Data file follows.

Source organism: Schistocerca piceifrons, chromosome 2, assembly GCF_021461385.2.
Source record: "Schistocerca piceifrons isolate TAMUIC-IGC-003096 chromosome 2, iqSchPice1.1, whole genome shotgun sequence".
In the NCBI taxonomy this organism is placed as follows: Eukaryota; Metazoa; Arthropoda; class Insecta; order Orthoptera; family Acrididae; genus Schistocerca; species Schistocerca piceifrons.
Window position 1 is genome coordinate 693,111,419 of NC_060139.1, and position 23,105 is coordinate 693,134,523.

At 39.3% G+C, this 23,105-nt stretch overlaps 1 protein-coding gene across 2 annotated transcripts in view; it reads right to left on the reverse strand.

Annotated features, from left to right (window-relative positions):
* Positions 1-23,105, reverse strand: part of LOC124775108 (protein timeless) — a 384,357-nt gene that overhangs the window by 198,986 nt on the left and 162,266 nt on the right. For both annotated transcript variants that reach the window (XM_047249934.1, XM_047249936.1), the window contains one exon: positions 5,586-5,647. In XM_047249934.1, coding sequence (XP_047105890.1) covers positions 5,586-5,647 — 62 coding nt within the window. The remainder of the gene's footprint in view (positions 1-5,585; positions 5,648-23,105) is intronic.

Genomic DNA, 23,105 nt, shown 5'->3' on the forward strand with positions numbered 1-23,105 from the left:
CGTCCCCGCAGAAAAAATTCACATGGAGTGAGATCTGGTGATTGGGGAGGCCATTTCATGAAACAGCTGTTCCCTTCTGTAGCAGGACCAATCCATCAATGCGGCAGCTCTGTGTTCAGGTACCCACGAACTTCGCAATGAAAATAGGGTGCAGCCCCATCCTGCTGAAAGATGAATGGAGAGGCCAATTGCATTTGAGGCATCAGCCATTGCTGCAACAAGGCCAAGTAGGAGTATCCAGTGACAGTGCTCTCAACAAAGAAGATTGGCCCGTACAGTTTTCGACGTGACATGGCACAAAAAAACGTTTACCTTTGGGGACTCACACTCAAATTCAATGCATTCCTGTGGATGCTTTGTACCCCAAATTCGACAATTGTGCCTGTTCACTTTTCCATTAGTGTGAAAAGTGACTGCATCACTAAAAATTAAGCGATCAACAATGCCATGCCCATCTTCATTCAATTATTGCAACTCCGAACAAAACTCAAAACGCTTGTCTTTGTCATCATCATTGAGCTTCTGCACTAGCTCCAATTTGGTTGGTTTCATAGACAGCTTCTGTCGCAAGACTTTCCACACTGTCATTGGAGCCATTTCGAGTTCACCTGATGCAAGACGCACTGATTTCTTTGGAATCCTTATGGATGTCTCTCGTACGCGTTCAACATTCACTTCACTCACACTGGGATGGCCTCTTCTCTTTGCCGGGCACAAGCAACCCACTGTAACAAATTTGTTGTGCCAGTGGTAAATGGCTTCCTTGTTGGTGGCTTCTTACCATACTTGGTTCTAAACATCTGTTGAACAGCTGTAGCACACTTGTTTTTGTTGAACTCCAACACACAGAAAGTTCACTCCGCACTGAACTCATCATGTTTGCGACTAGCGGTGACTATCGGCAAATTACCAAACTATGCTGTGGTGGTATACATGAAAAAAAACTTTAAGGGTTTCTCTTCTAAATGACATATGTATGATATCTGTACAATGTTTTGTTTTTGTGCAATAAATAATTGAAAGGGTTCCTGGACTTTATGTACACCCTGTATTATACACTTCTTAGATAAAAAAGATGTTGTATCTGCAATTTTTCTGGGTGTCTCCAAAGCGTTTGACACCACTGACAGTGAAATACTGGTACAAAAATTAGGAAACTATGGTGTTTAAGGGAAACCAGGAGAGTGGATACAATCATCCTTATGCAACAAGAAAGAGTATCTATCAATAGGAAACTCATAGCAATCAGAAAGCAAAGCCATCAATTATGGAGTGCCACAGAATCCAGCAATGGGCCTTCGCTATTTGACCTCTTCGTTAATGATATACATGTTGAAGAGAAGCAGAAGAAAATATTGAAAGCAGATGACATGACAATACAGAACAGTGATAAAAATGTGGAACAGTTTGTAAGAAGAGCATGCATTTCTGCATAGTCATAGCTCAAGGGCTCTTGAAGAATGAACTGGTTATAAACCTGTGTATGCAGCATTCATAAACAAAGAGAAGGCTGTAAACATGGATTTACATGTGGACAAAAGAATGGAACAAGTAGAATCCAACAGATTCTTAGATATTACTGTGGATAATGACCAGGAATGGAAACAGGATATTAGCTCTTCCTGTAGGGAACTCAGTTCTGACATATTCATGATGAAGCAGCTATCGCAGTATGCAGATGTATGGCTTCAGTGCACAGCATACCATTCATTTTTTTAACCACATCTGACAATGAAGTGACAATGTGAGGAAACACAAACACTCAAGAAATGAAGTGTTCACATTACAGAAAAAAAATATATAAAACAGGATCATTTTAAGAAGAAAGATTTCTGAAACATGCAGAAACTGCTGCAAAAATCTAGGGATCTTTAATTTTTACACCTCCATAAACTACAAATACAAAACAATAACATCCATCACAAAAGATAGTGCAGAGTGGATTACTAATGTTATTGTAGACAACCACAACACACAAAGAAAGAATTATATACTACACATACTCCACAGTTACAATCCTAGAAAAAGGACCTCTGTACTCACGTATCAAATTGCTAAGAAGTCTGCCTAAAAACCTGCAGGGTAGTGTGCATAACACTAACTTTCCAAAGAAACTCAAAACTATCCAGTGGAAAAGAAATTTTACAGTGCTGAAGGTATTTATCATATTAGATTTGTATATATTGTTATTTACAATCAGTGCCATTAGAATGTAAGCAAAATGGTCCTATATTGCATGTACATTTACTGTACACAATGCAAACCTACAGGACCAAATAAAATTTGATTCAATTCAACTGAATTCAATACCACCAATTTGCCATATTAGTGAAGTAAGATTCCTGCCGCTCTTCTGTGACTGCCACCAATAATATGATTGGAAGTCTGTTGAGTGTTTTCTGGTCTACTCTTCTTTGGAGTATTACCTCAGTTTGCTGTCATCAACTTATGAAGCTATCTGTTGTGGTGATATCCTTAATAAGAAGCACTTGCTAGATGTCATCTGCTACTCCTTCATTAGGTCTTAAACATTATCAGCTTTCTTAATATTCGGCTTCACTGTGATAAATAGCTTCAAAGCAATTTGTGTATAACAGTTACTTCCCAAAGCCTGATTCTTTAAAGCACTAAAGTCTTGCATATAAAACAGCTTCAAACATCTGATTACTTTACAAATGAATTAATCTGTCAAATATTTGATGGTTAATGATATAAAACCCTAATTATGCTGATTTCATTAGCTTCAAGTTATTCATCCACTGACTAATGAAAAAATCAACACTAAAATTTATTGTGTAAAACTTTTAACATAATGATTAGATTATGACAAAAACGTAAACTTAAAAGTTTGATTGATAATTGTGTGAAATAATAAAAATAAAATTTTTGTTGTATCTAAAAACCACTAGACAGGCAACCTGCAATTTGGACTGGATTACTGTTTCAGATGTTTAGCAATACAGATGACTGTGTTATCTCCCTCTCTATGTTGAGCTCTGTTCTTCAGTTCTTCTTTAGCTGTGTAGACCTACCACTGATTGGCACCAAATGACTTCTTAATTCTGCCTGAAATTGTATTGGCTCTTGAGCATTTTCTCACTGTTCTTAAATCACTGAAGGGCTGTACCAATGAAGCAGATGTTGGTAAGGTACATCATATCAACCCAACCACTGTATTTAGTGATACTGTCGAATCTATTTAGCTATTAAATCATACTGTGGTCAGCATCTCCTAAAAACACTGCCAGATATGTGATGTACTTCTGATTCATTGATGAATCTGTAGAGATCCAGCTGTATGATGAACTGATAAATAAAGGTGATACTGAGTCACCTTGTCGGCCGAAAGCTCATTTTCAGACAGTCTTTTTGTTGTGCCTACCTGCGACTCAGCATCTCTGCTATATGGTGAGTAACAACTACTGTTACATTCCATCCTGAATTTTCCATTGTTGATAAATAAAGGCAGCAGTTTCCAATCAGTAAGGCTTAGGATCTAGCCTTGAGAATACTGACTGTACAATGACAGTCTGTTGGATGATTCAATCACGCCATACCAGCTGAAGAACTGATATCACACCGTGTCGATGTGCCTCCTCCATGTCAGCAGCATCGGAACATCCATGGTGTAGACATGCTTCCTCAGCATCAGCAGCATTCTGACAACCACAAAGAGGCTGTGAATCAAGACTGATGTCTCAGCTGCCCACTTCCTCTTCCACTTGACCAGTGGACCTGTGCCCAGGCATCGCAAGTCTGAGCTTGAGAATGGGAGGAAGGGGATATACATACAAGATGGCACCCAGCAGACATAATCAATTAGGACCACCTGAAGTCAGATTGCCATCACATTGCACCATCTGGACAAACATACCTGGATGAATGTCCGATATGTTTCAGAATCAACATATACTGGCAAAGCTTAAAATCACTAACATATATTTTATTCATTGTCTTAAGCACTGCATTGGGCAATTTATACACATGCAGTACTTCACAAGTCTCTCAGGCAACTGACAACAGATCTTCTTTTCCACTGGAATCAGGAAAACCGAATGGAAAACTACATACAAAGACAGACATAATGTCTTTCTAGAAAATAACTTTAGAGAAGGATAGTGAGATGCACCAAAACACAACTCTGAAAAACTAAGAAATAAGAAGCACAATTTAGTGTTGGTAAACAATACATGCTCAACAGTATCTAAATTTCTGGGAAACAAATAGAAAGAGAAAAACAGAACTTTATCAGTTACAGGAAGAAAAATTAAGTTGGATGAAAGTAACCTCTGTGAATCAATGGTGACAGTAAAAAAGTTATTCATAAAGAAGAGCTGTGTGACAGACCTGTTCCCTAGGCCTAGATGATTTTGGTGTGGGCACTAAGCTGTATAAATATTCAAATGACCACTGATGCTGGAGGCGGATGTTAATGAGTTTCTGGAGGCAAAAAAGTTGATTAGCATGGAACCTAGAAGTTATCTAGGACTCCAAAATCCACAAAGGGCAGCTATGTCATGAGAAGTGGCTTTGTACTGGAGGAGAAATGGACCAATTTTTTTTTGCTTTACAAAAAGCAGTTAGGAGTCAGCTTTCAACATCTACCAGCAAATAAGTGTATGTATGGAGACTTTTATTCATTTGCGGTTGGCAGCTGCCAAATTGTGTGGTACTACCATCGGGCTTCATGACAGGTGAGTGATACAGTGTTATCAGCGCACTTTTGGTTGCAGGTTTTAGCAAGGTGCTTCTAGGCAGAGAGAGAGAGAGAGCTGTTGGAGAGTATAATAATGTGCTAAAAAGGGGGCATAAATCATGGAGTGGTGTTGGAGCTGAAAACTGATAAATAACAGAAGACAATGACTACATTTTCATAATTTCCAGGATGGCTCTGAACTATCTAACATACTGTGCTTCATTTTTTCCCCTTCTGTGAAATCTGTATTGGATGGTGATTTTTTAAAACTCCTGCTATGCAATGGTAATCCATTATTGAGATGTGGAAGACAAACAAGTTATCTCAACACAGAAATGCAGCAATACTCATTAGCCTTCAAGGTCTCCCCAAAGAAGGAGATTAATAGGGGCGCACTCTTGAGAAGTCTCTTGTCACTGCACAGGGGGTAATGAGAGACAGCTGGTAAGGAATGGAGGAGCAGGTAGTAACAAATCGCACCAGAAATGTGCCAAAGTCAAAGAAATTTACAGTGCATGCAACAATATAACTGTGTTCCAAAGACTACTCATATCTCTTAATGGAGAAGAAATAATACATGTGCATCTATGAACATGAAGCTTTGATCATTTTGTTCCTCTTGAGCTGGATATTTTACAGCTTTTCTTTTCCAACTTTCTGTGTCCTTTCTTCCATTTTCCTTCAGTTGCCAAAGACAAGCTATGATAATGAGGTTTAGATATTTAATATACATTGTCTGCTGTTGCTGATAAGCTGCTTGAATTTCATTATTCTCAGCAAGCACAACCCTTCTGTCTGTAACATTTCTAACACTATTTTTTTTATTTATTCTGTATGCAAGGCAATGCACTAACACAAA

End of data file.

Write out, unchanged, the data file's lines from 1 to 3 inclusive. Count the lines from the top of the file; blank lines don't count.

Source organism: Schistocerca piceifrons, chromosome 2, assembly GCF_021461385.2.
Source record: "Schistocerca piceifrons isolate TAMUIC-IGC-003096 chromosome 2, iqSchPice1.1, whole genome shotgun sequence".
In the NCBI taxonomy this organism is placed as follows: Eukaryota; Metazoa; Arthropoda; class Insecta; order Orthoptera; family Acrididae; genus Schistocerca; species Schistocerca piceifrons.